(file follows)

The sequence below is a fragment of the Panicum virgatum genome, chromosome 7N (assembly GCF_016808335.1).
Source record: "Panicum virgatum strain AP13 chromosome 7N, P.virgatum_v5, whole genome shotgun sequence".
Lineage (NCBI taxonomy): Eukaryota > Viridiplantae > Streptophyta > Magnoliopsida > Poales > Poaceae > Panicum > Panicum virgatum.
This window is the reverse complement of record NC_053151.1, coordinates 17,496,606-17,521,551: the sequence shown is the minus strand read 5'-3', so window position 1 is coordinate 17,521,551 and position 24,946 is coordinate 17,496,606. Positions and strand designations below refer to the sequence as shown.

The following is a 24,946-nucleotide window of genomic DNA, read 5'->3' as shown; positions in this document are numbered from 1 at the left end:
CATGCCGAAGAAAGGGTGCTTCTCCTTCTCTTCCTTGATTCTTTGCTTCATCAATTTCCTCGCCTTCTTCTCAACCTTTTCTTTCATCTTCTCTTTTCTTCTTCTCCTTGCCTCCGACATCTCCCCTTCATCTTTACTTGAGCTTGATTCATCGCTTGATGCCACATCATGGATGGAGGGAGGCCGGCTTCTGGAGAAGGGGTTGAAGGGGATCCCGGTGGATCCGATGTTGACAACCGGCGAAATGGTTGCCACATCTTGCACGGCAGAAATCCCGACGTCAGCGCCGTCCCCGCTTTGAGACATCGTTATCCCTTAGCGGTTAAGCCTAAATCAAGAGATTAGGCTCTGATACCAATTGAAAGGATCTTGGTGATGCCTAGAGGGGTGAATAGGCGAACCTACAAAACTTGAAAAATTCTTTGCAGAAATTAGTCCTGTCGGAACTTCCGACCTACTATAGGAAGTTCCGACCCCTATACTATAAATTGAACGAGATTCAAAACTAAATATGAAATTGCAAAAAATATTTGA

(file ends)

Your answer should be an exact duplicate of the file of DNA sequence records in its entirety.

The sequence below is a fragment of the Panicum virgatum genome, chromosome 7N (assembly GCF_016808335.1).
Source record: "Panicum virgatum strain AP13 chromosome 7N, P.virgatum_v5, whole genome shotgun sequence".
Lineage (NCBI taxonomy): Eukaryota > Viridiplantae > Streptophyta > Magnoliopsida > Poales > Poaceae > Panicum > Panicum virgatum.
This window is the reverse complement of record NC_053151.1, coordinates 17,496,606-17,521,551: the sequence shown is the minus strand read 5'-3', so window position 1 is coordinate 17,521,551 and position 24,946 is coordinate 17,496,606. Positions and strand designations below refer to the sequence as shown.

The following is a 24,946-nucleotide window of genomic DNA, read 5'->3' as shown; positions in this document are numbered from 1 at the left end:
CATGCCGAAGAAAGGGTGCTTCTCCTTCTCTTCCTTGATTCTTTGCTTCATCAATTTCCTCGCCTTCTTCTCAACCTTTTCTTTCATCTTCTCTTTTCTTCTTCTCCTTGCCTCCGACATCTCCCCTTCATCTTTACTTGAGCTTGATTCATCGCTTGATGCCACATCATGGATGGAGGGAGGCCGGCTTCTGGAGAAGGGGTTGAAGGGGATCCCGGTGGATCCGATGTTGACAACCGGCGAAATGGTTGCCACATCTTGCACGGCAGAAATCCCGACGTCAGCGCCGTCCCCGCTTTGAGACATCGTTATCCCTTAGCGGTTAAGCCTAAATCAAGAGATTAGGCTCTGATACCAATTGAAAGGATCTTGGTGATGCCTAGAGGGGTGAATAGGCGAACCTACAAAACTTGAAAAATTCTTTGCAGAAATTAGTCCTGTCGGAACTTCCGACCTACTATAGGAAGTTCCGACCCCTATACTATAAATTGAACGAGATTCAAAACTAAATATGAAATTGCAAAAAATATTTGA